Letter sent 5 March to NI Executive ministers regarding COVID-19 and alleviating the impact on affected workers The letter was sent to the ministers for Economy, Communities, Health, Finance & TEO.

6 Mar 2020

Owen Brexit 1

Dear Ministers Foster & O’Neill, Dodds, Swann, Hargey and Murphy

I am writing to you with regard to COVID-19.

I would firstly like to acknowledge and pay tribute to the NI Executive’s swift response and that of all relevant public authorities to this unprecedented and rapidly evolving public health threat. 

More cases of COVID-19 have been confirmed in Northern Ireland yesterday, notably in Queen’s University, which is taking prompt measures to contain the possible spread of infection. However, we must also acknowledge the warnings from the Department of Health that it is highly likely that the spread of this virus could significantly increase. The government’s own plans indicate that up to a fifth of the workforce may be off work during the peak of the epidemic.

The government has confirmed that any worker who is required to go into self-isolation, quarantine or who falls ill with symptoms will be entitled to statutory sick pay from Day 1. 

Because nearly two million workers in the UK don’t currently earn enough to qualify for sick pay, many may find themselves struggling to make ends meet. As you are aware, NI has a disproportionate amount of workers who earn such low pay, and who are not therefore eligible.

Even for those who are eligible, the payment is still too low at just £94.25 a week.

These arrangements, if not improved, may lead to workers not taking the appropriate time off work, either in self-isolation to prevent infection, or when genuinely ill in order to avoid a financial loss. This is an impossible choice that has serious implications for us all.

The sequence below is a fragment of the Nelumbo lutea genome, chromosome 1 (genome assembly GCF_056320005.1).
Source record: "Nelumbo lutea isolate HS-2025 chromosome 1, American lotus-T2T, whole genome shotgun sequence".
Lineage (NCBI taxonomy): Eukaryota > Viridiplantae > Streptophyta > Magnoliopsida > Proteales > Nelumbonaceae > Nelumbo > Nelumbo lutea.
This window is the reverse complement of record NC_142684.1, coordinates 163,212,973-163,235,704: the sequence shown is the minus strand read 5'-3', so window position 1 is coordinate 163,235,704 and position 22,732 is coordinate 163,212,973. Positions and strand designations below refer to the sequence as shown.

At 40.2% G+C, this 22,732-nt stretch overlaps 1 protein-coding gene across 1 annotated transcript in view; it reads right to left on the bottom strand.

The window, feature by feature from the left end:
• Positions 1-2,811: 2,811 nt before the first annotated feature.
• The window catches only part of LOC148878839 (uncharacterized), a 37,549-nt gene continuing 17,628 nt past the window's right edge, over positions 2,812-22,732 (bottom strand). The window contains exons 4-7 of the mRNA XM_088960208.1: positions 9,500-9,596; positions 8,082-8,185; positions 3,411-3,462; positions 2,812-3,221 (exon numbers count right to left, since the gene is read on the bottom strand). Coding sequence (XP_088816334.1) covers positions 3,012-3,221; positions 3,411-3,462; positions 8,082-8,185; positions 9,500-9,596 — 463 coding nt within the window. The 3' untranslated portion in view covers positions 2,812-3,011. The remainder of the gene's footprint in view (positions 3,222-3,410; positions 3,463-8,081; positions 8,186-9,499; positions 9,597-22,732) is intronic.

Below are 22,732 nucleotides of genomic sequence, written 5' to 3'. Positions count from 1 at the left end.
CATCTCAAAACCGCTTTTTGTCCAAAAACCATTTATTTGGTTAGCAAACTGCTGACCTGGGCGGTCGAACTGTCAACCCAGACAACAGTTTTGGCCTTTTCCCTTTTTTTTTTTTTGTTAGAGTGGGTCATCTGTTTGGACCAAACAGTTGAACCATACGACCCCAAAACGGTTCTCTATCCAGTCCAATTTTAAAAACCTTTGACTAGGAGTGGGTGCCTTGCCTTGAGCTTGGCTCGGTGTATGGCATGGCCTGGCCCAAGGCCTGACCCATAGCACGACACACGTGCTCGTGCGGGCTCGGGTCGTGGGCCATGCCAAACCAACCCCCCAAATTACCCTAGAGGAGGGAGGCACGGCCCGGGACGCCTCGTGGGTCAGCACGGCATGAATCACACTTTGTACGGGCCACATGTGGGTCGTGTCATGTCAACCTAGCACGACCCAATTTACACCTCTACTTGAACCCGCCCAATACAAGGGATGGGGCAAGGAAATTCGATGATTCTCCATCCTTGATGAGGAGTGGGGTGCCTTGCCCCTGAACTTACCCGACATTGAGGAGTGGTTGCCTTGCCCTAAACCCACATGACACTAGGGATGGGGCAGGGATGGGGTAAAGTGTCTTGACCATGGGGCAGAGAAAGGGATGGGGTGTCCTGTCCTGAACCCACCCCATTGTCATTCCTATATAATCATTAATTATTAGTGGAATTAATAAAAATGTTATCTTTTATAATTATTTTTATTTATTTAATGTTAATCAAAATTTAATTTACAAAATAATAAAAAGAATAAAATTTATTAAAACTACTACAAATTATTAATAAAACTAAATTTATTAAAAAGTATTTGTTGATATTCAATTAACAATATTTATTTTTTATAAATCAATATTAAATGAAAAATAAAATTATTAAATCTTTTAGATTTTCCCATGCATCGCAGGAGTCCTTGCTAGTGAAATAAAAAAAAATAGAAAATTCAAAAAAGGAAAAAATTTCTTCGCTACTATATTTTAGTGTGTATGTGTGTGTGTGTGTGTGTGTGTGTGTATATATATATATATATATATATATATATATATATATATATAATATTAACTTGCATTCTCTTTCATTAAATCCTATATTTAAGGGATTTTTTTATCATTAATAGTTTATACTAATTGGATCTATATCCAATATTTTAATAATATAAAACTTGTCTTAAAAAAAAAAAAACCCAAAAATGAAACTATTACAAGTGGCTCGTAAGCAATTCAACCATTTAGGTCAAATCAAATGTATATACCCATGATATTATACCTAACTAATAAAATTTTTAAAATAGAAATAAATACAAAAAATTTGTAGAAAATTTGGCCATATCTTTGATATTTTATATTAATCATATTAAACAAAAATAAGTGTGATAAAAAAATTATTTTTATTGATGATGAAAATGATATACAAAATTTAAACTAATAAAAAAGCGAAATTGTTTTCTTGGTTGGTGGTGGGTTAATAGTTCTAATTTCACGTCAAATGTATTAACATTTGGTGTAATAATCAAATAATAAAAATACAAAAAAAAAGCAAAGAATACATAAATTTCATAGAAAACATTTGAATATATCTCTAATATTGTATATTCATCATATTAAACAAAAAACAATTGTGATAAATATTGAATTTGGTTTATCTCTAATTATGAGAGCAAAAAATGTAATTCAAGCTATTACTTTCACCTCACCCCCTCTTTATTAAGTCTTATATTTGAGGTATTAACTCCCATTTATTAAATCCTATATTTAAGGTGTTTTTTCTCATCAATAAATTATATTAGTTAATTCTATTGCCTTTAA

We echo the calls from our colleagues in the TUC and those made in the Republic of Ireland by the ICTU General Secretary Patricia King to the Taoiseach Leo Varadkar.

There are steps which we believe that the NI Executive should consider regardless of the response from Westminster. We should be urging further action in the name of public safety across the UK, and across the island of Ireland. Some of us remember the drastic and ultimately successful steps taken by the NI Executive to contain the spread of Foot and Mouth disease in the early years of devolved power. The challenge is of that scale.

We believe the government should also be putting together emergency support for workers faced with the threat of the virus that would include:

• Emergency legislation to ensure universal SSP coverage for all workers

• An emergency fund to assist employers with the cost of this and to provide support for those workers who will not currently receive SSP

• Removing the lower earnings threshold to ensure that everyone is entitled to SSP regardless of how much they earn

• Increase the weekly rate of SSP to the equivalent of a week’s pay at the Real Living Wage.

• Ensure that workers who have been required by their employer to self-isolate are treated as at work and therefore receive full pay.

• Ensure that workers who do not have adequate bargained arrangements and have received health advice to self-isolate, are treated as sick for the purposes of contractual or statutory sick pay.

Additionally, workers who are required to take time off work for ‘caring’ purposes because for example their children have been sent home from school should also be paid full contractual pay during this period of time.

Given the potential for this health crisis to escalate rapidly, we would welcome swift and decisive action by the NI Executive in order to provide the security and safety that all workers should be entitled to.

With Best Regards


Owen Reidy

Assistant General Secretary